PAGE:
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Arizona rancher accused of fatal shooting will not be retried, prosecutors say

PHOENIX (AP) — Prosecutors said Monday they will not retry an Arizona rancher whose trial in the fatal shooting of a Mexican man on his property ended last week with a deadlocked jury .

Jurors in the trial of George Alan Kelly failed to reach a unanimous decision on a verdict after more than two days of deliberations. Santa Cruz County Superior Court Judge Thomas Fink declared a mistrial on April 22.

After the mistrial, the Santa Cruz County District Attorney’s Office had the option to retry Kelly — or drop the case.

“Due to the unique circumstances and challenges surrounding this case, the Santa Cruz County District Attorney’s Office has decided not to seek a new trial,” Assistant County Attorney Kimberly Hunley said Monday.

Fink agreed to dismiss the case. He said a hearing would be scheduled later to determine whether the case would be dismissed with prejudice, meaning it could not go back to court.

Kelly’s defense attorney, Brenna Larkin, told the judge she would file a motion to dismiss without prejudice to the case.

Larkin did not immediately respond to an emailed request for comment after the ruling.

When a Tucson journalist KGUN TV Channel When asked about Kelly’s reaction outside the courthouse, he said he felt “relieved.”

“The nightmare is over,” Kelly added, saying the victim’s family “has my sincere sympathy.”

Kelly was followed by demonstrators demonstrating in support of Gabriel Cuen-Buitimea, 48, who was shot and killed on January 30, 2023.

“Gabriel was a human being,” said a sign carried by the demonstrators.

“Someone walking 100 yards (91.44 meters) is not a threat,” reads another, which calls for a new trial.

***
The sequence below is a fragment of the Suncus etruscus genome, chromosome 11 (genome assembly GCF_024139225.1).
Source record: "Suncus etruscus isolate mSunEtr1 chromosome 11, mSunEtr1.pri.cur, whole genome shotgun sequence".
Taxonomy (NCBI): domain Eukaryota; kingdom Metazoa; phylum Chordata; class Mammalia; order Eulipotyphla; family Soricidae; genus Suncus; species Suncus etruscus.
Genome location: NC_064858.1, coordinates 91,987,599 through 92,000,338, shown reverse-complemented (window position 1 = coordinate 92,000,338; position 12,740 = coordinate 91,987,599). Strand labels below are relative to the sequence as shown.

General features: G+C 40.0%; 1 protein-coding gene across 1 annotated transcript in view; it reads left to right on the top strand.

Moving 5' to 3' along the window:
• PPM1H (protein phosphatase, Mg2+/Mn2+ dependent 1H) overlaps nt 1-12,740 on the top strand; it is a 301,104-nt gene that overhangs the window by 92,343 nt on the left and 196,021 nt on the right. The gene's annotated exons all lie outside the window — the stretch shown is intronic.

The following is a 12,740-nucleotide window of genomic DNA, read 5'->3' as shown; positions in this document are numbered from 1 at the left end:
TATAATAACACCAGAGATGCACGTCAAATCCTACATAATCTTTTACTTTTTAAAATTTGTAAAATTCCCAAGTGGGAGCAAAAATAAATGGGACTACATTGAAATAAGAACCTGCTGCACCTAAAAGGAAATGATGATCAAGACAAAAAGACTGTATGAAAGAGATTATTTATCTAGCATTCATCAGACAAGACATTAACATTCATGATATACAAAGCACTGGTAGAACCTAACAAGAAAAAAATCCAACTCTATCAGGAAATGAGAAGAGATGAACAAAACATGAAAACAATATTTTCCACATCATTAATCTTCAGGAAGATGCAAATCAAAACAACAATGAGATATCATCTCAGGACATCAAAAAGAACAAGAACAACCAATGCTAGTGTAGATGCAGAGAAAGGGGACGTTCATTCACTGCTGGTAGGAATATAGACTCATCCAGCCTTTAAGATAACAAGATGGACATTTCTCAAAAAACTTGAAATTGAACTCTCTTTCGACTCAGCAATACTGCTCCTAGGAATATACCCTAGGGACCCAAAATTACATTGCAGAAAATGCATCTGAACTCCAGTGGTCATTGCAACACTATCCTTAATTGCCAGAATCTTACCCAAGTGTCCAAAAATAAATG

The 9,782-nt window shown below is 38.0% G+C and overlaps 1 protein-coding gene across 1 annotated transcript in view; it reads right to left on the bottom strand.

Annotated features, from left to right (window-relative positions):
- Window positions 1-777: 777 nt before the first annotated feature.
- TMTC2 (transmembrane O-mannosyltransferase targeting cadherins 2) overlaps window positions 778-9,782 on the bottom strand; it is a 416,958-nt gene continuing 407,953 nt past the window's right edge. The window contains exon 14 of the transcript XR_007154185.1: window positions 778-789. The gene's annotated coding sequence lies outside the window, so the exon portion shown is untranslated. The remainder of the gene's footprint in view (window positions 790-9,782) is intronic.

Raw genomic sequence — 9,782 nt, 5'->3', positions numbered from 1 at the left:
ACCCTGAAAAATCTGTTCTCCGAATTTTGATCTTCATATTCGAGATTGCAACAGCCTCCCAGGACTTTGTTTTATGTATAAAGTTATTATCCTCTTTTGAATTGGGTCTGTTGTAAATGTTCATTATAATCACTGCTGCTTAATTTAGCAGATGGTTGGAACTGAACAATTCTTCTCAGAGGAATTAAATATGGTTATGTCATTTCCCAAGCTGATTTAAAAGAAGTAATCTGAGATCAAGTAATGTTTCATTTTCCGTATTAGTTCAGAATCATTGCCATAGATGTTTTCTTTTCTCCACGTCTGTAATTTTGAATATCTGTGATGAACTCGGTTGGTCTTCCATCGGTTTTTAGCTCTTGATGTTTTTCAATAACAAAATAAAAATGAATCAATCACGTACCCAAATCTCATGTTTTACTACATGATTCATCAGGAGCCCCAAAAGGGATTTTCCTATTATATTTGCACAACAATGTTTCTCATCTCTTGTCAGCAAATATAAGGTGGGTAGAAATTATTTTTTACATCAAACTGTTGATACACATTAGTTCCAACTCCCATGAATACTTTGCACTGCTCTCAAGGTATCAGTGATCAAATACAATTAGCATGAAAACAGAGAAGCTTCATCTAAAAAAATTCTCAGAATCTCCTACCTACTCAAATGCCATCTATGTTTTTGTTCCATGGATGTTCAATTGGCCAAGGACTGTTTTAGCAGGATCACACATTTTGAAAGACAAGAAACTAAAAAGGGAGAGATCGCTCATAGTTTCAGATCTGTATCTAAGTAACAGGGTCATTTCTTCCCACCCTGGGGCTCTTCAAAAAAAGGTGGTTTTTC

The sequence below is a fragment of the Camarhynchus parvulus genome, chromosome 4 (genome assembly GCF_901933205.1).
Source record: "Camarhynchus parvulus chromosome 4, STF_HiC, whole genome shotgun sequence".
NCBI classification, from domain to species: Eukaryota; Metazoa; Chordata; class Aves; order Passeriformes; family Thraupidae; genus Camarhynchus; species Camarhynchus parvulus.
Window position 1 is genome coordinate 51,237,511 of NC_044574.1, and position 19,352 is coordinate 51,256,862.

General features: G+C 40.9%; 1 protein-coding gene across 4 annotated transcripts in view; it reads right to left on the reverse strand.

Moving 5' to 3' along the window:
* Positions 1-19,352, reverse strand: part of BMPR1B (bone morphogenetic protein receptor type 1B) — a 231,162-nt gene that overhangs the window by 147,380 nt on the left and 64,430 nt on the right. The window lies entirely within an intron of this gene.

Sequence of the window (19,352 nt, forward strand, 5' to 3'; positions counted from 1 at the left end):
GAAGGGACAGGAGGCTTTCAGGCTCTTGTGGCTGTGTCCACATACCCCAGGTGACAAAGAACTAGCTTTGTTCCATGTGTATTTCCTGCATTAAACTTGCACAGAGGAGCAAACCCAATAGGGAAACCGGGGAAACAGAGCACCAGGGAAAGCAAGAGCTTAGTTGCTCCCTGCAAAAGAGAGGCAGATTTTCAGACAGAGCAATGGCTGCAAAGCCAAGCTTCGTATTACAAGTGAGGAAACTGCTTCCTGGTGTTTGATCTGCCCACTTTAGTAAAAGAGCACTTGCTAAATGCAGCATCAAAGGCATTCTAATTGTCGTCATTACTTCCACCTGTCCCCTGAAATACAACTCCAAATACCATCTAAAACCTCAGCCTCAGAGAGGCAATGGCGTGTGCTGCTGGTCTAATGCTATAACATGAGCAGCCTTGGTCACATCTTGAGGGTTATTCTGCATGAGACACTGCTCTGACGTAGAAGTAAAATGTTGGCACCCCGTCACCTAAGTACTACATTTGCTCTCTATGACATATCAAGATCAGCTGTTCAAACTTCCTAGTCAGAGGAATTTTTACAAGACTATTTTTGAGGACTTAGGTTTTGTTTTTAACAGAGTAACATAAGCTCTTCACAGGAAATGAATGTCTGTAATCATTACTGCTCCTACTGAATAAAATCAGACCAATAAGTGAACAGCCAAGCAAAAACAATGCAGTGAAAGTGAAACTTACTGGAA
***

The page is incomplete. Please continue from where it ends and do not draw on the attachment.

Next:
Kelly, 75, had been on trial for nearly a month in Nogales, a city on the border with Mexico. The rancher had been charged with second-degree murder in the killing near Nogales, Arizona.

Cuen-Buitimea lived just south of the border in Nogales, Mexico. He was among a group of men Kelly met that day at his cattle ranch. His two adult daughters, along with Mexican consular officials, met with prosecutors last week to learn the implications of a mistrial.

The Mexican consulate in Nogales, Arizona, said it would issue a statement later.

Prosecutors had said Kelly recklessly fired nine shots since an AK-47 rifle towards a group of men on his cattle farm, notably in Cuen-Buitimea, about 90 meters away. Kelly said he fired warning shots into the air, but maintained he did not shoot directly at anyone.

The trial coincided with a presidential election year that sparked widespread interest in border security. During this, court officials took jurors at Kelly’s ranch as well as a section of the US-Mexico border.

Earlier, Kelly had rejected a agreement with prosecutors this would have reduced the charge to one count of negligent homicide if he had pleaded guilty.

Kelly was also charged with aggravated assault on another person in the group of about eight people.

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